6. A treatment for imparting antistatic and soil resistant properties to the surface of articles comprising a resin selected from the group consisting of natural and synthetic resins which comprises applying to the surface of such an article an inert solvent composition containing as an essential ingredient 0.1-2.0 weight percent based on the article of a polymeric polybasic acid containing at least one acid group selected from the class consisting of COOH, SO H and PO H at least 10% of the acid being carboxyl, having a ratio of carbon atoms to acidic groups in the repeat unit in the range of 2:1 to 20:1 and having a molecular weight of 500750,000, said liquid composition also containing 10200% by weight based on the polymeric acid of a polyepoxide crosslinking agent and heating it to a temperature within the range from around C. to around 220 C. to partially crosslink said polymeric polybasic acid so that after crosslinking, from 10 to 70% of the acid groups of the polymeric polybasic acid are free acid groups.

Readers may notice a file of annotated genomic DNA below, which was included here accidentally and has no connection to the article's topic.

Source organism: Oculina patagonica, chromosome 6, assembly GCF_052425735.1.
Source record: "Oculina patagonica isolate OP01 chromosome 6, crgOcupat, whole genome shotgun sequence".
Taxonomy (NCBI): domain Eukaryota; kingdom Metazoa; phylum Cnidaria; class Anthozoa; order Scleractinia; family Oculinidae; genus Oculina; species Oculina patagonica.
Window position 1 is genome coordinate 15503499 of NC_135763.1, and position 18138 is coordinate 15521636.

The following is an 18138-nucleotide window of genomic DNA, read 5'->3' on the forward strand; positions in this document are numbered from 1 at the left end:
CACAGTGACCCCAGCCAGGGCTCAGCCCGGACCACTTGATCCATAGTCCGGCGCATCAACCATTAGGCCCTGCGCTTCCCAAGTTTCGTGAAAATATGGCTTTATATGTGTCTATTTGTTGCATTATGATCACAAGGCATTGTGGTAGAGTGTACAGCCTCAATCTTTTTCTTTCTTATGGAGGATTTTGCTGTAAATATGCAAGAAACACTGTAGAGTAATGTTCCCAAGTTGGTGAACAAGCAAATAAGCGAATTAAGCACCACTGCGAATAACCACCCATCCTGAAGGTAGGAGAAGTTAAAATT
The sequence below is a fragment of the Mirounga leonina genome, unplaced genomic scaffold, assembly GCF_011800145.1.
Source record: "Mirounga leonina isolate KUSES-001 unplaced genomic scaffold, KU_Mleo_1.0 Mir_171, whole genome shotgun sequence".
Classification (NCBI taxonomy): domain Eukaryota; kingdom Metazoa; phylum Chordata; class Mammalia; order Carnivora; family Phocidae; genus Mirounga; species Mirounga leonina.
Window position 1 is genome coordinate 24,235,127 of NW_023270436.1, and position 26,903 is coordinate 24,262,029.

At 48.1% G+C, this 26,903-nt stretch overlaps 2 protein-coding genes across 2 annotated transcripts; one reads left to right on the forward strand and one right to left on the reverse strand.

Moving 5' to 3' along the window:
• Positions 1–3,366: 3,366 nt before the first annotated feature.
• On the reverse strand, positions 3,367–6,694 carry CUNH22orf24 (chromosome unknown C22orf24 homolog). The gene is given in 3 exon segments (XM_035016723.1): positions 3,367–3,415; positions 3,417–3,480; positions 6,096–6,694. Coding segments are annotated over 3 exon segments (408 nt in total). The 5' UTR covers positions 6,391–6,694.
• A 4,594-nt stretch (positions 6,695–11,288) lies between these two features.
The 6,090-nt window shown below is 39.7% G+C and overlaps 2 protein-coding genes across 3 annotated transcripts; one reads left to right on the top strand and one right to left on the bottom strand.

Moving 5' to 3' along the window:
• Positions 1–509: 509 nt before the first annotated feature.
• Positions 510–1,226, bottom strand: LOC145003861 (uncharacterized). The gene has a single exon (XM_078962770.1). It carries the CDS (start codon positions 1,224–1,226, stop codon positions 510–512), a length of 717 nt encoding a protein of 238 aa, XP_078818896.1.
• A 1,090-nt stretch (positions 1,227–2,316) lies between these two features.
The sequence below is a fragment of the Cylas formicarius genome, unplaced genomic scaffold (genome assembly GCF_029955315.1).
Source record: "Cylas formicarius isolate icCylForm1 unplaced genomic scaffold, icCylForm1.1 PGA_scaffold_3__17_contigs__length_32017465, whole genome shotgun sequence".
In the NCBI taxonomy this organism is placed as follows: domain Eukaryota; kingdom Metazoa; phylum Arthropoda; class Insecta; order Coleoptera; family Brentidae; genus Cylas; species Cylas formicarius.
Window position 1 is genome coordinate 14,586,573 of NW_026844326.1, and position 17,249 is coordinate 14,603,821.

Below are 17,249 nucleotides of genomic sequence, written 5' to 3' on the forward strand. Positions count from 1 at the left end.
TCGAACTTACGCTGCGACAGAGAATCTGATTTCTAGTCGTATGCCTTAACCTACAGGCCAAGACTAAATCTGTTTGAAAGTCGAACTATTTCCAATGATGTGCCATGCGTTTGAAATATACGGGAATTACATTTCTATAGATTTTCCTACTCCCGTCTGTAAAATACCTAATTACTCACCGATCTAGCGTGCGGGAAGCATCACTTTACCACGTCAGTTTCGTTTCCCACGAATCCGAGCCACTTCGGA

7. A treatment for imparting antistatic and soil resistant properties to the surface of articles comprising a resin selected from the group consisting of natural and synthetic resins which comprises applying to the surface of such an article an inert solvent containing as an essential ingredient a polymeric polybasic acid containing at least one acid group selected from the class consisting of -COOH, SO H and PO H at least 10% of the acid being carboxyl, having a ratio of carbon atoms to acidic groups in the repeat unit in the range of 2:1 to 20:1 and having a molecular weight of 200,000-750,000, said liquid composition also containing a crosslinking agent selected from the class consisting of polyols and polyepoxides, and heating it to a temperature within the range of from around 80 C. to around 220 C. to partially crosslink said polymeric polybasic acid so that after crosslinking, from 10 to 70% of the acid groups of the polymeric polybasic acid are free acid groups.